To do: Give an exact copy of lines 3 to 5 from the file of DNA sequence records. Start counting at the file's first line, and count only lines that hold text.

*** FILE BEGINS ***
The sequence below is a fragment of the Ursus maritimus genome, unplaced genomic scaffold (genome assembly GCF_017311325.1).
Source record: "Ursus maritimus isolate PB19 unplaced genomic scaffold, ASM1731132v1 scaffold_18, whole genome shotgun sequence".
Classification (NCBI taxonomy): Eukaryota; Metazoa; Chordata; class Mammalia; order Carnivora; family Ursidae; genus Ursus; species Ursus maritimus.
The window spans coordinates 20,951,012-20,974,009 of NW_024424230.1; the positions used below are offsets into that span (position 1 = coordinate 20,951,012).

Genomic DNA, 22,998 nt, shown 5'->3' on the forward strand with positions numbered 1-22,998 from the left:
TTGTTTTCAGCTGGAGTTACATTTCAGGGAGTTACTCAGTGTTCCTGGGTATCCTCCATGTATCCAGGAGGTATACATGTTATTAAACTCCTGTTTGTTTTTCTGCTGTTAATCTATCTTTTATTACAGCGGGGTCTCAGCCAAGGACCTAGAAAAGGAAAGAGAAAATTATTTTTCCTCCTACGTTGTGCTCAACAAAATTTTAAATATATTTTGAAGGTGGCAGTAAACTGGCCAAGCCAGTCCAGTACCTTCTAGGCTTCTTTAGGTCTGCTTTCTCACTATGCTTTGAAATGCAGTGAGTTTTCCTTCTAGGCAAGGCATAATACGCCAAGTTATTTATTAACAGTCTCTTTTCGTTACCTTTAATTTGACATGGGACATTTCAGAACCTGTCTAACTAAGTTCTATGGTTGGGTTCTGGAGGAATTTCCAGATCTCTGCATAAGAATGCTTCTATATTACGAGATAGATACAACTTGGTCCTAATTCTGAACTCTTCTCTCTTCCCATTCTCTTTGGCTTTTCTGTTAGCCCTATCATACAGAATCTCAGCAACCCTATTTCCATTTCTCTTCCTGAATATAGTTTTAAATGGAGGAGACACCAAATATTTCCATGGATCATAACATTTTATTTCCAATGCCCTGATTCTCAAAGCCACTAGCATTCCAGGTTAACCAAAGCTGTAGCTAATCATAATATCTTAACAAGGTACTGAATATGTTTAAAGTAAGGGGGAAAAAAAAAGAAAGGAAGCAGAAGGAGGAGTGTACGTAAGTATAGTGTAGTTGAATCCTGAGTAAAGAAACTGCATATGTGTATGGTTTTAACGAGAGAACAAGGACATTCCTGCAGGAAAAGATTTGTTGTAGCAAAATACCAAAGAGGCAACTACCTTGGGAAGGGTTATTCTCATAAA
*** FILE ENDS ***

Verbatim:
Classification (NCBI taxonomy): Eukaryota; Metazoa; Chordata; class Mammalia; order Carnivora; family Ursidae; genus Ursus; species Ursus maritimus.
The window spans coordinates 20,951,012-20,974,009 of NW_024424230.1; the positions used below are offsets into that span (position 1 = coordinate 20,951,012).

Genomic DNA, 22,998 nt, shown 5'->3' on the forward strand with positions numbered 1-22,998 from the left: